Those of you who are close to us don't need to hear us say that Peace Corps is not what we expected. We arrived in country March 2010, bright eyed, bushy tailed and ready to save the world. OK, so maybe it wasn't that bad, but we were pretty hopeful about what this experience would throw our way and how we would handle it. Our previous experiences with AmeriCorps had been incredible and service has been a big part of our relationship.
I know that most things in life do not go as expected, if they did things wouldn't be interesting, you might begin to lose excitement for the potential of each new day, life would be predictable and no one really wants that, do they? It's not that we were expecting this experience to be predictable or that we thought it wouldn't stimulate us, be we did show up wanting more. I think we were wanting this to be AmeriCorps 2.0 - service abroad more than Study Abroad 2.0 - life abroad. Instead of one or the other, it is a mix.
There is no denying that part of what brought us to Peace Corps was the opportunity to live abroad, experience a new culture and learn a new language, but we were thinking that the life part would be secondary to the service part instead of vice versa. However, one of the things that we have learned is that it is practically impossible to do the service without doing the life. You need to learn how things work in your individual community - training cannot teach you what your community's personality will be or how it will accept or not accept you. You need to understand that things will not go as smoothly, as quickly or even as planned. This has been a year of increasing our flexibility, both emotionally and physically (we've picked up yoga). It has been a year of persevering when we want to give up and a year of trying to overcome endless challenges.
That being said, it's not that it has been all bad. It's just that we've continually had to readjust what we want this experience to be and what it has the potential to be.
In the past year in our community we have made some great friends - they may be mostly under the age of 15, but we love spending time with them. We've fallen into a comfortable routine with our host family. We've learned to make new foods and love trying new foods. We've learned new skills and we have taught others new skills. We've been able to work with teachers to provide students with a more global education and have been able to introduce students to concepts that they may have otherwise missed. We've been able to focus more time on our personal fitness. We've been able to explore in ways that are new to us. Thanks to technology we've been able to easily keep in touch with family and friends at home. Thanks to technology we've been able to receive the support of friends and family at home when it's been needed most. We've been able to pet sloths, hold birds, enjoy the sight of curious new chicks jumping from heights twice or triple their own and watch newborn calves play in the fields. We've received milk, delivered on horseback and in old soda bottles. We've offered endless camps to youth without anything else to do during school vacations. We've learned Spanish. We've become members of the community. We walk through town and it's rare to not have at least one person greet us by name.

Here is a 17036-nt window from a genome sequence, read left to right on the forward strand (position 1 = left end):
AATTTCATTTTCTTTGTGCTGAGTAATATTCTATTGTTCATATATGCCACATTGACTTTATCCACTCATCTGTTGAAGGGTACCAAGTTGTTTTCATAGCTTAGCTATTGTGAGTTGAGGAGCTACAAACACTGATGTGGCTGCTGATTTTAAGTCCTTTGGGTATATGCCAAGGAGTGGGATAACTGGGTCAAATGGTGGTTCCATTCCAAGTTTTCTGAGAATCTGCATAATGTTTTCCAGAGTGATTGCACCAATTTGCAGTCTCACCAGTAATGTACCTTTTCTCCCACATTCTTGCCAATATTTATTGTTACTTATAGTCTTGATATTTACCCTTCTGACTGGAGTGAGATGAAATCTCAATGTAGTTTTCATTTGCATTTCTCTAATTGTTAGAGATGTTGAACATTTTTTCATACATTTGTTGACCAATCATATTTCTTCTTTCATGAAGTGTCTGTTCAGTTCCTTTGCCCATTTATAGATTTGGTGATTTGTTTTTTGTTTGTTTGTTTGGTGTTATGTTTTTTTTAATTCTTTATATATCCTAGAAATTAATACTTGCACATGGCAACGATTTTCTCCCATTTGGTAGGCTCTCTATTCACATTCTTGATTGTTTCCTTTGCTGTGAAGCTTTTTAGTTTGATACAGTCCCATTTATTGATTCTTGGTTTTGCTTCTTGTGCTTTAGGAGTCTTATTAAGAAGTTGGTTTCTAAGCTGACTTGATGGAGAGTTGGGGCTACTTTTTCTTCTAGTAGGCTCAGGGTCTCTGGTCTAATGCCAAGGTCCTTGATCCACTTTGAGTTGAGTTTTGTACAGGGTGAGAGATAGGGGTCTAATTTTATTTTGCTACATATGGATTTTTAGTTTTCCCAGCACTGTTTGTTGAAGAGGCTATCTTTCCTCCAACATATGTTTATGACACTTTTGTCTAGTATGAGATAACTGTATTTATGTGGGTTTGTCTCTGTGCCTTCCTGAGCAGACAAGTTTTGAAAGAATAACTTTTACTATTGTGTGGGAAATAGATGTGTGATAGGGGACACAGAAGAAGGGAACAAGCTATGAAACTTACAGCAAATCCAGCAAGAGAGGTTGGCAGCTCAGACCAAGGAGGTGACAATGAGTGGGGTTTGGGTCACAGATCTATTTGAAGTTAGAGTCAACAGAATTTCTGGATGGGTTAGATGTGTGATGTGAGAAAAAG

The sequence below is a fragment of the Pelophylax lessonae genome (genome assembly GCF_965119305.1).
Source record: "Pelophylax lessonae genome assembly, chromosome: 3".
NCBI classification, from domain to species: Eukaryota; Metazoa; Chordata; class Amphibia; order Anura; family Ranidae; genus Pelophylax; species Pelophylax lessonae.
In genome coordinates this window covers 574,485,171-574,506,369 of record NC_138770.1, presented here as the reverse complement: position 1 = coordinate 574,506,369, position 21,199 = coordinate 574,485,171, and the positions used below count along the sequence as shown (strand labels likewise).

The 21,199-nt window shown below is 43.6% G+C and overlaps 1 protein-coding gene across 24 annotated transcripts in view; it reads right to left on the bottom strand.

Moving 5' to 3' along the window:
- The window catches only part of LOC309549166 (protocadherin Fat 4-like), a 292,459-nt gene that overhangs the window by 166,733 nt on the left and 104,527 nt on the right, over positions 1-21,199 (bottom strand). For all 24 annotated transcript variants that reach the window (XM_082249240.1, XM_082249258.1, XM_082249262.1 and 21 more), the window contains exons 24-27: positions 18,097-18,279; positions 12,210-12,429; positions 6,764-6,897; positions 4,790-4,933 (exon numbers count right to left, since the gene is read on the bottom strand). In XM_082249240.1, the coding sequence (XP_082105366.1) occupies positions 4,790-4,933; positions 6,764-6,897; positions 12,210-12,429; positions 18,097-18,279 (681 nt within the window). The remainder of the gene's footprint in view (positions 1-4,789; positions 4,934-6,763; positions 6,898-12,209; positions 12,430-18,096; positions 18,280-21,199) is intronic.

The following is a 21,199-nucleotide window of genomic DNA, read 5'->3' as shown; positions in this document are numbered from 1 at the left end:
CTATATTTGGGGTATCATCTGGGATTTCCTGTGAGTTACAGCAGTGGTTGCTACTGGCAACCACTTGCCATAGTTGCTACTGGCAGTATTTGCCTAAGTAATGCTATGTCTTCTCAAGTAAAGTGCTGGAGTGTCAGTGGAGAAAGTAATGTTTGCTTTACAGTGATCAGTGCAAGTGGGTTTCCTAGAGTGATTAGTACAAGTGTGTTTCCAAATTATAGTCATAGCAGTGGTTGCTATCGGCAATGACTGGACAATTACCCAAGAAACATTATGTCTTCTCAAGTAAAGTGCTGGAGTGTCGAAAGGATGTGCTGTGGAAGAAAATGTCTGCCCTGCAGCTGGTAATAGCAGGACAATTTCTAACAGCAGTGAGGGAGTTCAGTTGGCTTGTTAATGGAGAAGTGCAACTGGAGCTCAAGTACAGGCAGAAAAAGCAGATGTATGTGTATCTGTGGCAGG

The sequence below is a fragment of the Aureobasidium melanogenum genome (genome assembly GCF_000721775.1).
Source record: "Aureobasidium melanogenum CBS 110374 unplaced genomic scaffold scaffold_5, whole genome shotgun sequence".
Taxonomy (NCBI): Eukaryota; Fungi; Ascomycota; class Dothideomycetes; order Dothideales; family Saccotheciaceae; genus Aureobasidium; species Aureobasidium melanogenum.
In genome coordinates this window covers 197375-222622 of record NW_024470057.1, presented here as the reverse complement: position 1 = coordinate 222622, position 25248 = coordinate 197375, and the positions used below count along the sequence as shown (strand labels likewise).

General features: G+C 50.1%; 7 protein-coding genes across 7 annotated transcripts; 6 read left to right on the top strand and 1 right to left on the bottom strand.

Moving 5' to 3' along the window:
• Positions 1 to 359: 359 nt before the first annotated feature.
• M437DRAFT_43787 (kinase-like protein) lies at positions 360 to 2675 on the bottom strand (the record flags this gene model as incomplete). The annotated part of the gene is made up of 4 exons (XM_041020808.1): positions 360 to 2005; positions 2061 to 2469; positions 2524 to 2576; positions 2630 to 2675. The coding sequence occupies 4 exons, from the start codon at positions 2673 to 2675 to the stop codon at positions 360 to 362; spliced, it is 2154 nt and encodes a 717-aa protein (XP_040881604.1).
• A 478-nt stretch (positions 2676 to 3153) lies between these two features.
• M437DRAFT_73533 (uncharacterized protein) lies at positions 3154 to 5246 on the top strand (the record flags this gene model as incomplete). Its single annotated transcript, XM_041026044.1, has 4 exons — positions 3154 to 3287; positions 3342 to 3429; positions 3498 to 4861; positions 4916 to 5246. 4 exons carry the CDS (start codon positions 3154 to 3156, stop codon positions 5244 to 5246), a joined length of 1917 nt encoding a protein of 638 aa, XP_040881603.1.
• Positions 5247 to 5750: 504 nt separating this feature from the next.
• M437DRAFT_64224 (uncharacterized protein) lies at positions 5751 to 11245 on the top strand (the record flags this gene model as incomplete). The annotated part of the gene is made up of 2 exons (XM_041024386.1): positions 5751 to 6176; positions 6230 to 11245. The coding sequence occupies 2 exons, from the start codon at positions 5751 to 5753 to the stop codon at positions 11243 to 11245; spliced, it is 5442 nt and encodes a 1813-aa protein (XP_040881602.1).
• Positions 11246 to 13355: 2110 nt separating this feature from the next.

In other words, we've done a lot. Now we just need to keep reminding ourselves of that regardless of what we may think in our low moments.
One year, it's a lot to digest.